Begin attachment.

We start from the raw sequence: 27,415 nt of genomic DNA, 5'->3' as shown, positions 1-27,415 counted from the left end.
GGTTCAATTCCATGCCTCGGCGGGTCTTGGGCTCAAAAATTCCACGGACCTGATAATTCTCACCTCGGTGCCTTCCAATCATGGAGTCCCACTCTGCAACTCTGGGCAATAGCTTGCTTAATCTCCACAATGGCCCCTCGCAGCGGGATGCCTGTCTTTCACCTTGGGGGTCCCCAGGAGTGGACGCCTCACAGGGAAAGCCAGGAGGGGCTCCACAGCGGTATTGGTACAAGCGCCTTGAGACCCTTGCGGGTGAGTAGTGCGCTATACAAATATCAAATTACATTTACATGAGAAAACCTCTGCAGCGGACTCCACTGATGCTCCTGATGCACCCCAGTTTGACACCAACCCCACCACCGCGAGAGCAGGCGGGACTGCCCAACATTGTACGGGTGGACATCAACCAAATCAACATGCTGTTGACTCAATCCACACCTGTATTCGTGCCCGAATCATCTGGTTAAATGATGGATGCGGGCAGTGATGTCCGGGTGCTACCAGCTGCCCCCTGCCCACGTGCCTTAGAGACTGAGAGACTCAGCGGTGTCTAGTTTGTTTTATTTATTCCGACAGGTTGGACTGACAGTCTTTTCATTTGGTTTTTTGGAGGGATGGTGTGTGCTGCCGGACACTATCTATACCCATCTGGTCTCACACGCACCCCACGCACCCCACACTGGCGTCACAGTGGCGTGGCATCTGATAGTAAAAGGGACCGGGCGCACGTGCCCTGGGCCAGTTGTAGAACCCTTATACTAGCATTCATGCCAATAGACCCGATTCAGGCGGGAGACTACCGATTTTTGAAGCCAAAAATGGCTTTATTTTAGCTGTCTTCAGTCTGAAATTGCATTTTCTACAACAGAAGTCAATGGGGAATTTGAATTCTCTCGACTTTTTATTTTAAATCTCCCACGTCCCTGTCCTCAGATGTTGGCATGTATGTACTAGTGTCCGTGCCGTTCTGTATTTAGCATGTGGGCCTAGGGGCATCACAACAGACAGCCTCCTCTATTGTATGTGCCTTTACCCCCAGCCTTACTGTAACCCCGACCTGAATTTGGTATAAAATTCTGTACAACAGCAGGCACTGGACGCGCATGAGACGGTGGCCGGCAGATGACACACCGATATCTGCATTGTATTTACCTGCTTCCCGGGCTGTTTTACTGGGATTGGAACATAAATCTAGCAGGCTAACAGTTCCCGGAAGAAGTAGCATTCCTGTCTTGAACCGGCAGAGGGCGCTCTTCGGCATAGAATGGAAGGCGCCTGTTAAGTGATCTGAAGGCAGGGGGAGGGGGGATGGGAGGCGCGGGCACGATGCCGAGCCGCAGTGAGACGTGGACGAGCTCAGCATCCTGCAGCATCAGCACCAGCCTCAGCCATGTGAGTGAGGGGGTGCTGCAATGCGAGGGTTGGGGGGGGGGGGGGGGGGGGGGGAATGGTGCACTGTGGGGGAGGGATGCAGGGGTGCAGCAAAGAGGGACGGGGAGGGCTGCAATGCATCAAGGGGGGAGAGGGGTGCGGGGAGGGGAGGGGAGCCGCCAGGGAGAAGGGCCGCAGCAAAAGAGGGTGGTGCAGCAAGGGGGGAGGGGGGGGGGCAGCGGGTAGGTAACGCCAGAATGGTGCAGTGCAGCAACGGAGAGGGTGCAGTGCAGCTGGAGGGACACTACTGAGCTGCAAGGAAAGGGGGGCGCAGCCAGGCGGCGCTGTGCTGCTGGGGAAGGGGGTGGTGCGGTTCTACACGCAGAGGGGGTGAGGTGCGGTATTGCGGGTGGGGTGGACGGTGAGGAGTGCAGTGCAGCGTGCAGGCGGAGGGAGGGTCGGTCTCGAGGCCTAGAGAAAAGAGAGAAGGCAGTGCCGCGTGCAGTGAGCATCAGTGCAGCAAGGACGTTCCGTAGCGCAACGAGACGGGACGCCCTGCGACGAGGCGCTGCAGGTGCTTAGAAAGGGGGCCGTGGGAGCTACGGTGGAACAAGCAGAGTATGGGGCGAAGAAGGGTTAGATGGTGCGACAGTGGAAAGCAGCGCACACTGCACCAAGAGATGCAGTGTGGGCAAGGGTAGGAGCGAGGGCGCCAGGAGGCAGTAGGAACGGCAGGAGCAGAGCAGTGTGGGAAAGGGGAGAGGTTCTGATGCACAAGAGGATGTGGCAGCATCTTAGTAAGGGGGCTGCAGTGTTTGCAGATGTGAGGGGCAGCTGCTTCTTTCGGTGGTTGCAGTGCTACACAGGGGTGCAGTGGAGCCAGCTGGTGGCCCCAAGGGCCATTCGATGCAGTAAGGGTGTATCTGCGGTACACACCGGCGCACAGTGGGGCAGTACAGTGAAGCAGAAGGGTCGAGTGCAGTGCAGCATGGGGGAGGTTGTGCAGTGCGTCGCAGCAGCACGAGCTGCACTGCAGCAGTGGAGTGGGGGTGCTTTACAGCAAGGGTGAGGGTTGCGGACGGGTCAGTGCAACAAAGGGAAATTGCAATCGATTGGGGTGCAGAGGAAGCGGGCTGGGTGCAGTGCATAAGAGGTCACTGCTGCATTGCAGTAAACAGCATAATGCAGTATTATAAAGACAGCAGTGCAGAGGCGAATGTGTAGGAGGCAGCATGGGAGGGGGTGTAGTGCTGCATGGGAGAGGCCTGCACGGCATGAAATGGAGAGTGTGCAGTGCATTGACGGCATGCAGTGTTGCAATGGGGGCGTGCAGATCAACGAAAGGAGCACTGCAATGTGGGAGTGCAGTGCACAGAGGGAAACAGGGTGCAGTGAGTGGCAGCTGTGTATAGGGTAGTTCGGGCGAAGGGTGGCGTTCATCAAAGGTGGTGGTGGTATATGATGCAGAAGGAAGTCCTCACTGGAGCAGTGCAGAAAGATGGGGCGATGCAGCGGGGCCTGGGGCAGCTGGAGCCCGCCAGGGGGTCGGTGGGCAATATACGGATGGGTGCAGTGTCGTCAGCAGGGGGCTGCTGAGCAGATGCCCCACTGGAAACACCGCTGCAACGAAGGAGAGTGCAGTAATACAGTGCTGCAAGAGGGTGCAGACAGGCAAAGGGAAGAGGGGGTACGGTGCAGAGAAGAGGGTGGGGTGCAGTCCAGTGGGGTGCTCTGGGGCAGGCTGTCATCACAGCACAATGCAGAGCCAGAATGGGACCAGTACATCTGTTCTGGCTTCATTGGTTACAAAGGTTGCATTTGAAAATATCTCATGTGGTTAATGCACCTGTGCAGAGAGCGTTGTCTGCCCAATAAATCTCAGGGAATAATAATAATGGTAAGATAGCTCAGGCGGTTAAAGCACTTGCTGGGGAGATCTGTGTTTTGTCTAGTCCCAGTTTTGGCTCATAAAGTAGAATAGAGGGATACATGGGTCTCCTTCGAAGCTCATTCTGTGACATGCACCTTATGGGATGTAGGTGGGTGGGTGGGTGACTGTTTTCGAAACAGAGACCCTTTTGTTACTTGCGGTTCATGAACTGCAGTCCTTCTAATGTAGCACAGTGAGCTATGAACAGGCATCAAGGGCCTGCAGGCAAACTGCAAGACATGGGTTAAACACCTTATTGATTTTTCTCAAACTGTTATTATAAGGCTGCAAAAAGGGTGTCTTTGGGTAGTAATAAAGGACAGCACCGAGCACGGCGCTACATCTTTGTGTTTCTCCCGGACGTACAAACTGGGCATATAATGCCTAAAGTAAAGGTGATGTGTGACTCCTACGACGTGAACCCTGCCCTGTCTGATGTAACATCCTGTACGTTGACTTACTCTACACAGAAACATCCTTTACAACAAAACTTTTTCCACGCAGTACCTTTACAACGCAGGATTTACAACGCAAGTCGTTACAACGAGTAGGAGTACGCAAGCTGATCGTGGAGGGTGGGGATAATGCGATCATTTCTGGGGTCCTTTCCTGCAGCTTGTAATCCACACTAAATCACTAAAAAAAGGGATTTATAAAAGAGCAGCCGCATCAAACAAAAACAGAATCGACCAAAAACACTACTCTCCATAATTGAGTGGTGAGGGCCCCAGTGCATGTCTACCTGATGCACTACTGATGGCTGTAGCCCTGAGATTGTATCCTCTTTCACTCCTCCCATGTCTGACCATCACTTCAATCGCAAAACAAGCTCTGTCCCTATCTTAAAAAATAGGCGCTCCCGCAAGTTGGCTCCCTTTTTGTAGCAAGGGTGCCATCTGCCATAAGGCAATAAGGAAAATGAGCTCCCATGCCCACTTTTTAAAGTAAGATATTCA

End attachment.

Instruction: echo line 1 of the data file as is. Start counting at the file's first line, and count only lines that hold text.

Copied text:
We start from the raw sequence: 27,415 nt of genomic DNA, 5'->3' as shown, positions 1-27,415 counted from the left end.